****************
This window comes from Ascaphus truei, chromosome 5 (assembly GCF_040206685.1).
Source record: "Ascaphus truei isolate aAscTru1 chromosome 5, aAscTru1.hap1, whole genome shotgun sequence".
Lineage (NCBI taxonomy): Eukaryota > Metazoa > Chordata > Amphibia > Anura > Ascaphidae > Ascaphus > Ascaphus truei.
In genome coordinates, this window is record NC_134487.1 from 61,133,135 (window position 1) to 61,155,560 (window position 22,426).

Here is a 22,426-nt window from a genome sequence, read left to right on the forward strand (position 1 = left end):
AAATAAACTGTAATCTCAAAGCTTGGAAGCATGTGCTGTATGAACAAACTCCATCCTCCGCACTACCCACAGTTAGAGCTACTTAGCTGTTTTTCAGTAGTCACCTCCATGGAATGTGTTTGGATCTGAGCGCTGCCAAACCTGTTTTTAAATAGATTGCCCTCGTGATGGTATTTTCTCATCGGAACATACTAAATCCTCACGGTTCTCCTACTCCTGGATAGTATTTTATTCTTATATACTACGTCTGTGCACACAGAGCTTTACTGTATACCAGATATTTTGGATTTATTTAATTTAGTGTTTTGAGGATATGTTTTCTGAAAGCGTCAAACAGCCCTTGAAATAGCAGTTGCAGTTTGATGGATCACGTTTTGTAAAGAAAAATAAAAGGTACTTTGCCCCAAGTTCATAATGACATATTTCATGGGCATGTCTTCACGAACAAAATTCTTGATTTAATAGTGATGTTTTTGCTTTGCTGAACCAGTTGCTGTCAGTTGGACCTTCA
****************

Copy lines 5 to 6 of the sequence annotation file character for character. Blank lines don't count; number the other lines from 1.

Here is a 22,426-nt window from a genome sequence, read left to right on the forward strand (position 1 = left end):
AAATAAACTGTAATCTCAAAGCTTGGAAGCATGTGCTGTATGAACAAACTCCATCCTCCGCACTACCCACAGTTAGAGCTACTTAGCTGTTTTTCAGTAGTCACCTCCATGGAATGTGTTTGGATCTGAGCGCTGCCAAACCTGTTTTTAAATAGATTGCCCTCGTGATGGTATTTTCTCATCGGAACATACTAAATCCTCACGGTTCTCCTACTCCTGGATAGTATTTTATTCTTATATACTACGTCTGTGCACACAGAGCTTTACTGTATACCAGATATTTTGGATTTATTTAATTTAGTGTTTTGAGGATATGTTTTCTGAAAGCGTCAAACAGCCCTTGAAATAGCAGTTGCAGTTTGATGGATCACGTTTTGTAAAGAAAAATAAAAGGTACTTTGCCCCAAGTTCATAATGACATATTTCATGGGCATGTCTTCACGAACAAAATTCTTGATTTAATAGTGATGTTTTTGCTTTGCTGAACCAGTTGCTGTCAGTTGGACCTTCA